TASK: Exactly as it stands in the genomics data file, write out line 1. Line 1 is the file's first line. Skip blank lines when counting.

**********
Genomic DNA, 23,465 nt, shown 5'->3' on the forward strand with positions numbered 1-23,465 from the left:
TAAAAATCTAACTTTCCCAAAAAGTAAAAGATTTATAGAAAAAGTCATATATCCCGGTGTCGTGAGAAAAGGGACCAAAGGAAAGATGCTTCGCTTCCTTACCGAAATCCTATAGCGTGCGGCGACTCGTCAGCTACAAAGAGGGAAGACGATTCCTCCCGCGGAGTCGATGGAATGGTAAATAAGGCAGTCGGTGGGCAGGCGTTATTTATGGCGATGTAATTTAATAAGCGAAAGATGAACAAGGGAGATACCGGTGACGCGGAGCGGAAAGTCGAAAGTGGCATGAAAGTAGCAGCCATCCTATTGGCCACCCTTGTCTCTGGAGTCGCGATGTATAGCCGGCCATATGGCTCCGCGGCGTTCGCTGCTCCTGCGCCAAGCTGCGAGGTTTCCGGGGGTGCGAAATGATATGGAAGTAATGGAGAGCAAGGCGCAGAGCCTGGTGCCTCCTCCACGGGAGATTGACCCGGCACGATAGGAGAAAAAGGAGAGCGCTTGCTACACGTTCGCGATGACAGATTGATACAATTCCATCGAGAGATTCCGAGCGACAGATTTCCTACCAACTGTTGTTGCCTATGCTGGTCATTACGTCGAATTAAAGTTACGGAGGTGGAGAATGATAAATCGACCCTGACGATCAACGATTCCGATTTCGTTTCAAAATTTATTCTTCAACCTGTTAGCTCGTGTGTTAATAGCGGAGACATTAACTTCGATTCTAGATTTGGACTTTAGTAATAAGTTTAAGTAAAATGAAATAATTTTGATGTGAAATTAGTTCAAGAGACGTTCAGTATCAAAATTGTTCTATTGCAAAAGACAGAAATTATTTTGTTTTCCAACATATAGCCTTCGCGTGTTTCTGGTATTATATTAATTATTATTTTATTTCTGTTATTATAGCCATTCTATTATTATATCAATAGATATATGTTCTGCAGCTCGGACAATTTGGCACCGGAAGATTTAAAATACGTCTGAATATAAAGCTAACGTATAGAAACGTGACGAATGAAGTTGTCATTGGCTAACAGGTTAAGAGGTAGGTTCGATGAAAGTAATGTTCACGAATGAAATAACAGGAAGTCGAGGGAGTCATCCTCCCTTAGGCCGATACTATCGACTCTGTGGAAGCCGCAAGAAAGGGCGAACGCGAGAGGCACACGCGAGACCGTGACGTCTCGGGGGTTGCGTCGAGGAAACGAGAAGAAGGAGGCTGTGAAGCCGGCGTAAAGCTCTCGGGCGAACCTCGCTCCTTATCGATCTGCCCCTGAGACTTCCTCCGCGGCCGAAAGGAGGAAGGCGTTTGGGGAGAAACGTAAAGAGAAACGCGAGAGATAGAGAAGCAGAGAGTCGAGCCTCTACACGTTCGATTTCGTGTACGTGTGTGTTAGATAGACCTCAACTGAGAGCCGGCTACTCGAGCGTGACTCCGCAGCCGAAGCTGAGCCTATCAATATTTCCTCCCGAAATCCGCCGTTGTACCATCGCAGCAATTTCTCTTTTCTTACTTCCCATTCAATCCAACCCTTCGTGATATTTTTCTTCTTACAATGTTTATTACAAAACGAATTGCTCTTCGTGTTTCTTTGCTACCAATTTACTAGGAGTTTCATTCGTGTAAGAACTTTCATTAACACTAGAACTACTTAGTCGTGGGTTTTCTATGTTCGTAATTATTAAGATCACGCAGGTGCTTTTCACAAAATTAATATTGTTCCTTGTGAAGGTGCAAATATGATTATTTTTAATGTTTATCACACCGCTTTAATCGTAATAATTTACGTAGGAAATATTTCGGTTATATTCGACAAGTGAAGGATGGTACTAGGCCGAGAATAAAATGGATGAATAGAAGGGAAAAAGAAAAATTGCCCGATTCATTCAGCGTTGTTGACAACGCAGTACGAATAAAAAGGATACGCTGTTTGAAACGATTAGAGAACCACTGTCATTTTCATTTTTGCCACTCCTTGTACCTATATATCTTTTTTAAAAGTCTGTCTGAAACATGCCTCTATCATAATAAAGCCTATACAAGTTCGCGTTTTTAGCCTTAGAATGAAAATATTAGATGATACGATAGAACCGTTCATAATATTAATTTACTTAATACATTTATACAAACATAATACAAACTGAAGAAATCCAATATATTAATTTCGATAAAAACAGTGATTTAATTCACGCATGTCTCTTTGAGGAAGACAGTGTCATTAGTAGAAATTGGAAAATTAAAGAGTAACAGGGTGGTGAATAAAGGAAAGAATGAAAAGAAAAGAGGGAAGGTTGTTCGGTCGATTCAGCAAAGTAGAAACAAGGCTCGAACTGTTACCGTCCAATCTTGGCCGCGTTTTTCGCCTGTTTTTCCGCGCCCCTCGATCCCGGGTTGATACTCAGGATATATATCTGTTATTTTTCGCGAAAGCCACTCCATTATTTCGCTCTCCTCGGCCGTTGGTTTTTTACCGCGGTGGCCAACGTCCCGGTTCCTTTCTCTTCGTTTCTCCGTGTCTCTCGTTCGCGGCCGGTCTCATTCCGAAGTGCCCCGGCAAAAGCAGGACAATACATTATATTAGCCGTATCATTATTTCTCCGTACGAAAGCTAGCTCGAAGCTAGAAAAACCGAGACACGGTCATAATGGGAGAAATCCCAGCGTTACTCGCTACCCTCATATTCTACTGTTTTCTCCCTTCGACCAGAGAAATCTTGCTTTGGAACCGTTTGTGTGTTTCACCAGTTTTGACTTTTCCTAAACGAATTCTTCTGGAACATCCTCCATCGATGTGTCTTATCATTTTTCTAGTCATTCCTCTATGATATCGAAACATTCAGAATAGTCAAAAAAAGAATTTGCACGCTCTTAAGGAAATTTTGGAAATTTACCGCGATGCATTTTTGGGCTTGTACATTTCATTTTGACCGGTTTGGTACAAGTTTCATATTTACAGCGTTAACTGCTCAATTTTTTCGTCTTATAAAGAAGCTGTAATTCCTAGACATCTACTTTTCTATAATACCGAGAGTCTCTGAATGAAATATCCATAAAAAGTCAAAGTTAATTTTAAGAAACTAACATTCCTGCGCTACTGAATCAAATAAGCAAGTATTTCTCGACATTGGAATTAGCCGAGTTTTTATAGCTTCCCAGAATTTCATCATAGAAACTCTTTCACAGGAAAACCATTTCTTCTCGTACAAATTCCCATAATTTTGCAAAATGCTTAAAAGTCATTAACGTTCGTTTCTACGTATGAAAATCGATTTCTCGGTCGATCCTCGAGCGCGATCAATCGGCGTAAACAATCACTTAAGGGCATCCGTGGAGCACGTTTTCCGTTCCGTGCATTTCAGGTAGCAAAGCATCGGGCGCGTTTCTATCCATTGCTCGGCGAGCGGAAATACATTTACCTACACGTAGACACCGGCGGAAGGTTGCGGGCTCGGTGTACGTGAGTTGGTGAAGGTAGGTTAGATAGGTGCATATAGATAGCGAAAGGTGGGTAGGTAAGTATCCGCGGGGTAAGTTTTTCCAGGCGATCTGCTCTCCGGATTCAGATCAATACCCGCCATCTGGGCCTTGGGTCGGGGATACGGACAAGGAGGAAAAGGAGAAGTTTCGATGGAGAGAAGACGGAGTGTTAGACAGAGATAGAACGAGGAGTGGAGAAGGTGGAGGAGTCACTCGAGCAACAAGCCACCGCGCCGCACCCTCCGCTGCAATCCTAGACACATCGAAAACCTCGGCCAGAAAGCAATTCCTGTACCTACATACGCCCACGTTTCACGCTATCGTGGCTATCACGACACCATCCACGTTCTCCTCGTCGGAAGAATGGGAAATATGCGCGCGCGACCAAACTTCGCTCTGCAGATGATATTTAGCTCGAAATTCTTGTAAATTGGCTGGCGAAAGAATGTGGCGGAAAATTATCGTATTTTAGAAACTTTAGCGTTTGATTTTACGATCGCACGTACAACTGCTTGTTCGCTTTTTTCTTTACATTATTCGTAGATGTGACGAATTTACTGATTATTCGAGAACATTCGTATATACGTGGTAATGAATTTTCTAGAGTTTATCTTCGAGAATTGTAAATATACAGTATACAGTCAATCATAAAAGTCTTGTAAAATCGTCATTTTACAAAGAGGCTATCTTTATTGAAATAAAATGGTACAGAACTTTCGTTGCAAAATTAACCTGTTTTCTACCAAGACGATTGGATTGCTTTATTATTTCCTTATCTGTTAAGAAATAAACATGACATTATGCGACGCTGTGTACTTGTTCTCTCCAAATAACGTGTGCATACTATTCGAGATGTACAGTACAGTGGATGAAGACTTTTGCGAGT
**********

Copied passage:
Genomic DNA, 23,465 nt, shown 5'->3' on the forward strand with positions numbered 1-23,465 from the left: